U.S. Forces Korea commander Gen. Walter Sharp

U.S. Forces Korea commander Gen. Walter Sharp ()

SEOUL — After two weeks of what he called "very, very successful" war games, U.S. Forces Korea commander Gen. Walter Sharp said Friday that South Korea should be ready by April 17, 2012, to direct a war against North Korea should hostilities erupt.

The date is when South Korea is scheduled to assume control of all U.N. military forces in the country during a war, including the 28,000-strong U.S. military presence.

"We still have a ways to go — we completely realize that — but we have two and a half years to get it right," Sharp said Friday, a day after the end of the Ulchi Freedom Guardian exercise. About 10,000 U.S. troops and 55,000 South Korean troops participated in the annual exercise, held Aug. 17-27.

This year’s UFG was the second of four exercises that will test South Korea’s ability to lead troops during war before the transfer of operational control, often referred to as OPCON transfer.

During the exercise, the militaries rehearsed an "all-out" North Korean attack on the South — "how we would stop them before they go to Seoul, and how we would continue to the ultimate end state of the defeat of the North Korean military," Sharp said.

The scenarios were based on the three countries’ projected capabilities in 2012.

North Korea’s spring nuclear tests and missile launches were essentially a dress rehearsal for the exercise, he said, forcing South Korean and U.S. commanders to work more closely on sharing information, and forcing diplomats to coordinate their messages to the public and to North Korea. He said the two militaries are "miles and miles ahead of where we were last year at UFG," with some new organizations and procedures, including a combined intelligence group and a new war plan that outlines how they will operate together after 2012.

Under that plan, the U.S. will play a supporting role to South Korea, except in air power. A combined air command will be led by the U.S. 7th Air Force commander, Sharp said.

"In many cases, it’s very, very similar to what we are doing now, but with a [South Korean] lead," he said.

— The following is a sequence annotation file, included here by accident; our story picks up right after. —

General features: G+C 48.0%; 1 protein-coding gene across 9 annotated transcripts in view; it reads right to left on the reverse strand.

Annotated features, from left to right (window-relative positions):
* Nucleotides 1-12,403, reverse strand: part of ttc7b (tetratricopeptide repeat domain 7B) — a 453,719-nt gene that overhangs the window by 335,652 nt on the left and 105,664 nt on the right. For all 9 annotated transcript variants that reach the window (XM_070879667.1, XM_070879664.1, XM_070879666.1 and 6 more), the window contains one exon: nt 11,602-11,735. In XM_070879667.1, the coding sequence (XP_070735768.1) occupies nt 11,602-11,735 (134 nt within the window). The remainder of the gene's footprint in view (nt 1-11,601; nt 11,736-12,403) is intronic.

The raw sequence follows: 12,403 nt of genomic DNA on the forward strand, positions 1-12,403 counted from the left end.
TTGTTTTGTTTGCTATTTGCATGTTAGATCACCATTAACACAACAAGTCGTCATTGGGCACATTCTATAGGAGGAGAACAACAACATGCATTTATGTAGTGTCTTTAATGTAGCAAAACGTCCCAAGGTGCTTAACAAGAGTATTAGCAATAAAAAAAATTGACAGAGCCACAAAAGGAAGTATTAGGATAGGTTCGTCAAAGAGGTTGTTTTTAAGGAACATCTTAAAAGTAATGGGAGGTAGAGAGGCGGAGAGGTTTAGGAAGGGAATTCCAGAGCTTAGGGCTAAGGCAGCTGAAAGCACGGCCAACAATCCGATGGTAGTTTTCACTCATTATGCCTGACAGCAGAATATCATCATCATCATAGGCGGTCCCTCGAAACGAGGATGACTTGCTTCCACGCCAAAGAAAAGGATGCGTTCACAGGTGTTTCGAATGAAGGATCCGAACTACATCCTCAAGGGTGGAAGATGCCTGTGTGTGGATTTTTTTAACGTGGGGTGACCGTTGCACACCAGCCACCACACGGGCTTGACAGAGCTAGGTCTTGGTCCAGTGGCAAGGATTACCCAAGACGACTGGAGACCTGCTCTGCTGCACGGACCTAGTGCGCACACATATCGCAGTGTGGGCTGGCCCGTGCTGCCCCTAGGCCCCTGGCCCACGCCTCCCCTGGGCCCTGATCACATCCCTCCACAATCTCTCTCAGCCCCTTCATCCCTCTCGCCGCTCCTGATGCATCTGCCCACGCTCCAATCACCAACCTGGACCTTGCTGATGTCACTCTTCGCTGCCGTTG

A priority for next year’s UFG will be to ensuring branches of each military can get the same information during a war and coordinate better with each other, he said.

The beginning of the exercise included four days of crisis management, when the countries rehearsed what they would do diplomatically during the lead-up to a war, such as whether the U.S. ambassador would decide to evacuate U.S. civilians. The scenarios they faced were updated throughout the year and were heavily influenced by North Korea’s tests in the spring and summer.

Sharp said he and Gen. Kim Tae-young, chair of South Korea’s Joint Chiefs of Staff, are briefed every quarter on progress in 20 major areas related to the transition.

"Some people think that we think about OPCON transition only once a year during these UFGs," he said. "Well, in fact, we think about it and do stuff to improve and get ready for it literally every single day of the year."

In October, Sharp will provide his first annual assessment of South Korea’s preparedness at a meeting in Seoul to U.S. Secretary of Defense Robert Gates and South Korean Minister of Defense Lee Saeng-hee. In early spring 2012, the two countries will hold another training exercise and Sharp will make his final recommendation on whether to proceed with the transfer.

"I’m confident we will be ready, but it’s my job to give an honest assessment to the secretary and the minister because we’ve got to be ready to go to war on the 18th of April, 2012, under the new construct," he said.

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